Below is a list of gardening terms and definitions. A gardening dictionary, if you will. Getting familiar with these terms will make many aspects of gardening more clear to you.
Growing Season-The number of frost free days in a given area.
Last Frost Date-The last day in Spring that has had frost averaged over a number of years.
First Frost Date-The first day in fall that has had frost averaged over a number of years.
Days to germination-The number of days required by a specific plant's seed to go from planting to sprouting and emerging from soil at a soil temperature of about 68-70 degrees.
Days to harvest-The number of days from germination to ready to eat status of a given crop. Lettuce is a matter of size, fruiting plants like eggplant have fruit that needs to ripen before picking.
Climate Zone-The zone is the description of what the climate and frost dates indicate for plant growth in a particular area. It is affected by latitude, elevation, humidity, and rainfall.
Soil PH-The chemical acidity or alkalinity of soil. The soil is measured by variation from Neutral, which is 7.0. If soil is lower than 7.0 it is acid, if it is higher, then it is alkaline soil. Most plants grow best in a ph between 6.0 and 7.5, with 6.0-6.5 being ideal.
Components of Soil:
Garden soil-the natural medium for growing plants. Composed of varying amounts of sand, clay, silt, and organic matter.
Organic matter-bits of leaves, bark, stems and roots of plants in varying stages of decay. Usually accumulates over time by leaves and dying plants, and converted into humus by insects and bacteria in the soil.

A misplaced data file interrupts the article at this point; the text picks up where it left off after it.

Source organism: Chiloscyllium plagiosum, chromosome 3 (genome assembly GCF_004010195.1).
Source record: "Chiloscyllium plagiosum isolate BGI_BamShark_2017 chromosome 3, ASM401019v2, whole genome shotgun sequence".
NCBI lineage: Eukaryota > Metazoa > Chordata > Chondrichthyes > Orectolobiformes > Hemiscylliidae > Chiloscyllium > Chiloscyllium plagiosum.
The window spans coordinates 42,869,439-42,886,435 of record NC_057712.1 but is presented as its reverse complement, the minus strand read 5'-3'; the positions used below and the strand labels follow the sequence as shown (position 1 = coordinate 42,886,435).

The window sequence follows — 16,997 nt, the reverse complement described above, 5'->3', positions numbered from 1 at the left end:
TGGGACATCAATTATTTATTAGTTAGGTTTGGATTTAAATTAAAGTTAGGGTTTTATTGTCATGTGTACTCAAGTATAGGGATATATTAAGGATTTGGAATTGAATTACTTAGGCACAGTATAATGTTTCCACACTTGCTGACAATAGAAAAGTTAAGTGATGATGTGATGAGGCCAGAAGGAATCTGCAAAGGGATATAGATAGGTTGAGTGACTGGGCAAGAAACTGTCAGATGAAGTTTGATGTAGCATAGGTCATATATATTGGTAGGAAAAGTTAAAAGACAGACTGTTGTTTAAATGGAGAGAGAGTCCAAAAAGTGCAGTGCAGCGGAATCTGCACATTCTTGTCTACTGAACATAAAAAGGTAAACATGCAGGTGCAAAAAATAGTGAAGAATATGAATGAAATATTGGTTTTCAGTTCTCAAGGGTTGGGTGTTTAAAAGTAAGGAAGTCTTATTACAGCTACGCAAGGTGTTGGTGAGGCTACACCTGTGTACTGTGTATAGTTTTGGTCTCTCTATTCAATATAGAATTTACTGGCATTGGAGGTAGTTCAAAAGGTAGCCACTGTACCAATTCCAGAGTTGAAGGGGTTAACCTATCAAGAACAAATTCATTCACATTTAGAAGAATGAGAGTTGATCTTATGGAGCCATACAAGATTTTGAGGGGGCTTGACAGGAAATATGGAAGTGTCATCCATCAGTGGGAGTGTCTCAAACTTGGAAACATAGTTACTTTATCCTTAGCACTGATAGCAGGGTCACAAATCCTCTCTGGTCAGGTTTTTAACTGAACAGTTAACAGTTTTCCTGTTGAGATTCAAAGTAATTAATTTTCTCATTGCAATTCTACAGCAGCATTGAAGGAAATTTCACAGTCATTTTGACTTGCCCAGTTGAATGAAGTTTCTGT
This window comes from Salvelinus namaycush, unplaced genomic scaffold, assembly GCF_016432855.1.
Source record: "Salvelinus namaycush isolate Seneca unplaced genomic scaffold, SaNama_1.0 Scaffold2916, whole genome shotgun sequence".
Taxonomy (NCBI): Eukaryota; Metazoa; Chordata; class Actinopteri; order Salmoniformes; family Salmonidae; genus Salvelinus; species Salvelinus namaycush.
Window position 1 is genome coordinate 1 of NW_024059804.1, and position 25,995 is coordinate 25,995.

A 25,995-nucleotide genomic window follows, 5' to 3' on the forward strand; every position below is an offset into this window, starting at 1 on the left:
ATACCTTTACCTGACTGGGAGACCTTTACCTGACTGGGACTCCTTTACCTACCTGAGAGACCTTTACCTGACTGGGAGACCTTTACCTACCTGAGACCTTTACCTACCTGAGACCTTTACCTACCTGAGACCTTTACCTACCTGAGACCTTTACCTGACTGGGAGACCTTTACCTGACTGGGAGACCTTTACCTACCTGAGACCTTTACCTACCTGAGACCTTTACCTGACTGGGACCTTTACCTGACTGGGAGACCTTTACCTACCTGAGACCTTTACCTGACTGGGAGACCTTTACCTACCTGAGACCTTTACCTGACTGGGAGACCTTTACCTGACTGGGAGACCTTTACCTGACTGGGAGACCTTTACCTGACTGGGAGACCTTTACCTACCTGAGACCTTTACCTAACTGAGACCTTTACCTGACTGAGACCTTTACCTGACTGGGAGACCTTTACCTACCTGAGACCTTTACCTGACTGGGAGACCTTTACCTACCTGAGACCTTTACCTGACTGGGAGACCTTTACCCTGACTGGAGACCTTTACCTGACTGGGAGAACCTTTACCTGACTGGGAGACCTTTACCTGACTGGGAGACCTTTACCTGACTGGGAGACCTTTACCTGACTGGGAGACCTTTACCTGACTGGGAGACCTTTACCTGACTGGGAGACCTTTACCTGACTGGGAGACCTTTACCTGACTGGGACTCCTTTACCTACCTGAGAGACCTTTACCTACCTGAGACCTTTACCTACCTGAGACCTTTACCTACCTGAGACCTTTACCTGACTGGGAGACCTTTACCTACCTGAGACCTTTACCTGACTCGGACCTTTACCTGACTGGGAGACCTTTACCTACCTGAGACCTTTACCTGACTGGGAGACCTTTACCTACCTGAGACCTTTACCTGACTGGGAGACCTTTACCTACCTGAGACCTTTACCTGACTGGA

Humus-the dark brown/black particles that originated from plant and animal wastes and give nutrition and body to the soil. It is the end stage of breakdown of organic matter.
Clay-small very dense particles that bind closely together and prevent the passage of air and water.
Sand-large particles that freely and quickly allow the passage of air and water.
Silt-the very fine particles resulting from breakdown of rocks and minerals.
Planting medium-often soil, but may be a soil-less mix usually composed of large particles of perlite or vermiculum, bark, and peat moss.
Compost-the result of the breakdown of organic matter into humus.
Mulch-any matter that can insulate the soil from water loss and temperature variations. Examples would be pine needles, pine bark, straw, forest debris, leaves, and even newspaper. Used as a top dressing to insulate a planting site from these issues.
Steer manure-the products of waste produced by cattle, usually available sterilized from garden centers. Also available raw from farms and dairies. Sterilized is best to prevent weed seeds and possible bacterial contamination. Can be very hot and burn plants in excess quantities. A little goes a long way, helps amend and fertilize soil.
Dolomite lime-ground limestone that is added to acid soil to raise the ph of the soil to between 6 and 7.5.
Gypsum-a form of calcium that when added to clay soils can help improve soil structure and remove sodium (salts) from soils that have much salt, like coastal and alkaline clay soil. Should not be used on acid soils.
Soil sulfur-soil amendment that will improve soil ph and make many nutrients more available to plants.
Ammonia sulfate-soil amendment that helps to lower the ph and increase the availability of nutients in poor soil by adding sulfur.
Microbes-bacteria and fungi that break down organic matter and assist in the transport of nutrients and water to plant roots.